16 Horror Movies Directed By Women Of Color You Can Stream Right Now

I get sad when I see lists of horror directors going around Twitter. The default is often predominantly (if not all) white men, and the few times people specifically ask for horror movies by women, the default typically falls to white women. My main focus is intersectional horror, so this grinds my gears because it leaves women of color out of the equation. So, I decided to use Twitter for good by reminding people that WOC have directed some of the most stunning, engaging, and terrifying movies in the genre. While plenty of the movies below are popular, they usually slip people’s minds when asked about their favorites. I hope making a streaming guide will bring them to the forefront.

Without further ado, here are 16 genre films directed by women of color you can stream today.

Atlantics (2019)

Directed by Mati Diop

Where You Can Watch: Netflix

Unpaid workers on the site of a futuristic tower decide to leave their country and head into the ocean. They soon return to haunt their community and the loved ones left behind. If you like a little romance with your supernatural drama, you should check this out. I am not a romantic, but enough people have recommended it to me that there must be something here for my cold little heart. Mati Diop also co-wrote this film with Olivier Demangel.

Bingo Hell (2021)

Directed by Gigi Saul Guerrero

Where You Can Watch: Prime Video

A stubborn group of elderly folks fight gentrification and the evil force attempting to buy their local bingo hall. Not only is this directed by a woman of color, but it also follows women of color over 40. If you missed this horror comedy, you can change that tonight because it has a lean runtime of 85 minutes. Guerrero shares writing credit with Shane McKenzie and Perry Blackshear. Gigi Saul Guerrero also directed Culture Shock, which is streaming now on Hulu.

Blood Diner (1987)

Directed by Jackie Kong

Where You Can Watch: The Roku Channel

Two brothers tasked with upholding an ancient cult’s cannibalism rituals prepare to resurrect an Egyptian goddess. Do you like horror comedies with memorable deaths? Do you just like weird and wild movies from the 80s? Then you have to check this one out. Blood Diner is possibly the movie Jackie Kong is best known for because it is such a chaotic ride. If you want more time with Kong’s work, catch The Being on Prime Video.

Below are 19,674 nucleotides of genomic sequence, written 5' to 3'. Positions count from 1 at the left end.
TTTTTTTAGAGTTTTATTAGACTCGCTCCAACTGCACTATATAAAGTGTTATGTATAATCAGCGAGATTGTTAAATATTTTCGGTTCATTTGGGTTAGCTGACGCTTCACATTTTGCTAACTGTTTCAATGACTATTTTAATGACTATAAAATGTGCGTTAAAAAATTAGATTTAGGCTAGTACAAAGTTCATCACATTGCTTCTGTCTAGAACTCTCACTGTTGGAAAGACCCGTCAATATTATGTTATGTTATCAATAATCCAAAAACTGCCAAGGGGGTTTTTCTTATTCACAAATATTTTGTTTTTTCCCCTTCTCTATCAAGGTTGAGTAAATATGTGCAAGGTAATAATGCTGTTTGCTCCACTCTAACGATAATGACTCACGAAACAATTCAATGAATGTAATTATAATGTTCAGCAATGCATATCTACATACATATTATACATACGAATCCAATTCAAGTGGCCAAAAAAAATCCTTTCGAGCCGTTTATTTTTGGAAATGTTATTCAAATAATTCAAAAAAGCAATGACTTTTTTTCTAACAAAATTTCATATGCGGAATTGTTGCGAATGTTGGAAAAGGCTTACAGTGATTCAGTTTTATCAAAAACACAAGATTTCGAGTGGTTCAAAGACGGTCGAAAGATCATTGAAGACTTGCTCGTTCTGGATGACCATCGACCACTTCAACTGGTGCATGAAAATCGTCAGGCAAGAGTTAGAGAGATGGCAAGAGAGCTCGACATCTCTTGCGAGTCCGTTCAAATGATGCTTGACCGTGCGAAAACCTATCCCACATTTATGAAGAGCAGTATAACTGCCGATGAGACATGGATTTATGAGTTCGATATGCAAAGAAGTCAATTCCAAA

Candyman (2021)

Directed by Nia DaCosta

Where You Can Watch: Freevee

This direct sequel to Candyman (1992) sees an artist investigate the history of Candyman in a gentrified Chicago neighborhood. This is where many of us got onto the Nia DaCosta bandwagon. This movie is gorgeous and asks its audience timely questions regarding who gets to tell our stories. It remains one of my favorite movies of this decade and corrects the issues the original series ran into. DaCosta wrote it alongside Jordan Peele and Win Rosenfeld.

Eve’s Bayou (1997)

Written and Directed by Kasi Lemmons

Where You Can Watch: Freevee

A child discovers that her father’s philandering ways might have led to something unspeakable happening in their home. Not only is Lemmons’ script and direction out of this world, but this cast is overflowing with icons. Samuel L. Jackson, Lynn Whitfield, Debbi Morgan, Lisa Nicole Carson, Jurnee Smollett, and Diahann Carroll each give an acting masterclass. This all-Black Southern gothic horror movie is too good for words. Eve’s Bayou is pure cinema. 

Huesera The Bone Woman (2022)

Directed by Michelle Garza Cervera

Where You Can Watch: AMC+ and Shudder

A woman realizes that pregnancy and motherhood is not what she was told it would be. I’m usually annoyed by pregnancy horror movies because they often depict women as one-dimensional characters. However, this one avoids that pitfall and has a message I can get behind. This is another reason I want more women of color helming horror movies. We actually have things to say that breathe life into stale subgenres.

The Invitation (2015)

Directed by Karyn Kusama

Where You Can Watch: Freevee, Peacock, Pluto TV, The Roku Channel, and  Tubi

A man attends his ex-wife’s dinner party and soon discovers their shared grief is not the only thing hanging over the unsettling evening. This is one of the most tense movies I have ever seen. I thought I knew where it was going, but it surprised me by going in a completely chaotic route. Kusama directed the hell out of this film, and it should be studied. You will want more time with Karyn Kusama’s work afterward. So, catch Jennifer’s Body on Peacock. You can also see the episodes of Yellowjackets she directed if you have an upgraded Paramount+ account.

The Long Walk (2019)

Directed by Mattie Do

Where You Can Watch: AMC+, The Roku Channel, Sling TV,  and Tubi

An old hermit discovers that the ghost of an accident victim can transport him fifty years into the past to witness his mother’s death. This is one of the movies Twitter introduced me to, and it sounds like my kind of party. We have ghosts and supernatural time travel, so I am ready to see where this goes. Not only is Do a director we should be supporting, but she is also Laos’ first woman director. I love it when women of color make history while making horror movies. You can watch Mattie Do’s Dearest Sister (2016) on VOD if you enjoy her work. 

Medusa (2021)

Written and Directed by Anita Rocha da Silveira

Where You Can Watch: Plex, Prime Video, and Tubi

A Brazilian purity group tries to find control by roaming the streets and beating women who they feel are too sinful. I really liked this movie when I saw it a couple of years ago. It has hints of Saved, Donnie Darko, and Heathers but filtered through a WOC lens. It is wicked, smart, and fun. I am so happy it is finally streaming so everyone can watch it. It is such a cool and genre-defying film that deserved more attention than it received. You can also check out Anita Rocha da Silveira’s Kill Me Please on Tubi.